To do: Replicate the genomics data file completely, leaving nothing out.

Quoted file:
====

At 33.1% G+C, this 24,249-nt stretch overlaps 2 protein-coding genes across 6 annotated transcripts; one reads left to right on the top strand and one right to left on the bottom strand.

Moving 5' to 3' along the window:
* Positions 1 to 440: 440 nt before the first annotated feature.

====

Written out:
At 33.1% G+C, this 24,249-nt stretch overlaps 2 protein-coding genes across 6 annotated transcripts; one reads left to right on the top strand and one right to left on the bottom strand.

Moving 5' to 3' along the window:
* Positions 1 to 440: 440 nt before the first annotated feature.